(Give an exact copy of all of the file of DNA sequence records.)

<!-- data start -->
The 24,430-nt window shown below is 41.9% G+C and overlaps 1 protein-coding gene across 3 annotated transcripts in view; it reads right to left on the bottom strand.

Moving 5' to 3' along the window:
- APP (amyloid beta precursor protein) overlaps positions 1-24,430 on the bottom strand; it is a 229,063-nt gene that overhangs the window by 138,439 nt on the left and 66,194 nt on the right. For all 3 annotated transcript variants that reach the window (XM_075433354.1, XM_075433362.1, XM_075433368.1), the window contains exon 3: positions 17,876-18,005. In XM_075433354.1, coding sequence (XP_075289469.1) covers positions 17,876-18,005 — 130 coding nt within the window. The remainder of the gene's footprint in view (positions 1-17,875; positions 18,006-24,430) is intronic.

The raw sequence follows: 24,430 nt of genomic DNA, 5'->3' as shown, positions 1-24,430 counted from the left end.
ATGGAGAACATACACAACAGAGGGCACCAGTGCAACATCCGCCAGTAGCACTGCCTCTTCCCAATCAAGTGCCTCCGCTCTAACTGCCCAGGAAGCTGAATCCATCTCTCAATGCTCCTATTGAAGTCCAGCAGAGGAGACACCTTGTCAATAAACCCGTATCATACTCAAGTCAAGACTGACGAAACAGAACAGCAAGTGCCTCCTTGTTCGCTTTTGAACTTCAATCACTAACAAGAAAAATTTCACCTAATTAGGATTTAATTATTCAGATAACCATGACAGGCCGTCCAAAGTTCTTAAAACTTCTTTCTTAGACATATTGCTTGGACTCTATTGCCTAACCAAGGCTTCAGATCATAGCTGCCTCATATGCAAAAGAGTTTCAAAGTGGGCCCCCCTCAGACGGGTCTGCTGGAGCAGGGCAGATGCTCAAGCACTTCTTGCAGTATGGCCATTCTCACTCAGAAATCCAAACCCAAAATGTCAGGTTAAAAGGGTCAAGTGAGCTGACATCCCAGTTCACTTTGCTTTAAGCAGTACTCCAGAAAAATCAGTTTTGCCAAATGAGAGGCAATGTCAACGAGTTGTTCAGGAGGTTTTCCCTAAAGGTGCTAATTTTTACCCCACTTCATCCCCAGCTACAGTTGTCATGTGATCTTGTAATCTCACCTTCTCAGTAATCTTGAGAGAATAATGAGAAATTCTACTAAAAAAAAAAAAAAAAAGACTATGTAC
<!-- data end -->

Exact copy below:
The 24,430-nt window shown below is 41.9% G+C and overlaps 1 protein-coding gene across 3 annotated transcripts in view; it reads right to left on the bottom strand.

Moving 5' to 3' along the window:
- APP (amyloid beta precursor protein) overlaps positions 1-24,430 on the bottom strand; it is a 229,063-nt gene that overhangs the window by 138,439 nt on the left and 66,194 nt on the right. For all 3 annotated transcript variants that reach the window (XM_075433354.1, XM_075433362.1, XM_075433368.1), the window contains exon 3: positions 17,876-18,005. In XM_075433354.1, coding sequence (XP_075289469.1) covers positions 17,876-18,005 — 130 coding nt within the window. The remainder of the gene's footprint in view (positions 1-17,875; positions 18,006-24,430) is intronic.

The raw sequence follows: 24,430 nt of genomic DNA, 5'->3' as shown, positions 1-24,430 counted from the left end.
ATGGAGAACATACACAACAGAGGGCACCAGTGCAACATCCGCCAGTAGCACTGCCTCTTCCCAATCAAGTGCCTCCGCTCTAACTGCCCAGGAAGCTGAATCCATCTCTCAATGCTCCTATTGAAGTCCAGCAGAGGAGACACCTTGTCAATAAACCCGTATCATACTCAAGTCAAGACTGACGAAACAGAACAGCAAGTGCCTCCTTGTTCGCTTTTGAACTTCAATCACTAACAAGAAAAATTTCACCTAATTAGGATTTAATTATTCAGATAACCATGACAGGCCGTCCAAAGTTCTTAAAACTTCTTTCTTAGACATATTGCTTGGACTCTATTGCCTAACCAAGGCTTCAGATCATAGCTGCCTCATATGCAAAAGAGTTTCAAAGTGGGCCCCCCTCAGACGGGTCTGCTGGAGCAGGGCAGATGCTCAAGCACTTCTTGCAGTATGGCCATTCTCACTCAGAAATCCAAACCCAAAATGTCAGGTTAAAAGGGTCAAGTGAGCTGACATCCCAGTTCACTTTGCTTTAAGCAGTACTCCAGAAAAATCAGTTTTGCCAAATGAGAGGCAATGTCAACGAGTTGTTCAGGAGGTTTTCCCTAAAGGTGCTAATTTTTACCCCACTTCATCCCCAGCTACAGTTGTCATGTGATCTTGTAATCTCACCTTCTCAGTAATCTTGAGAGAATAATGAGAAATTCTACTAAAAAAAAAAAAAAAAAGACTATGTAC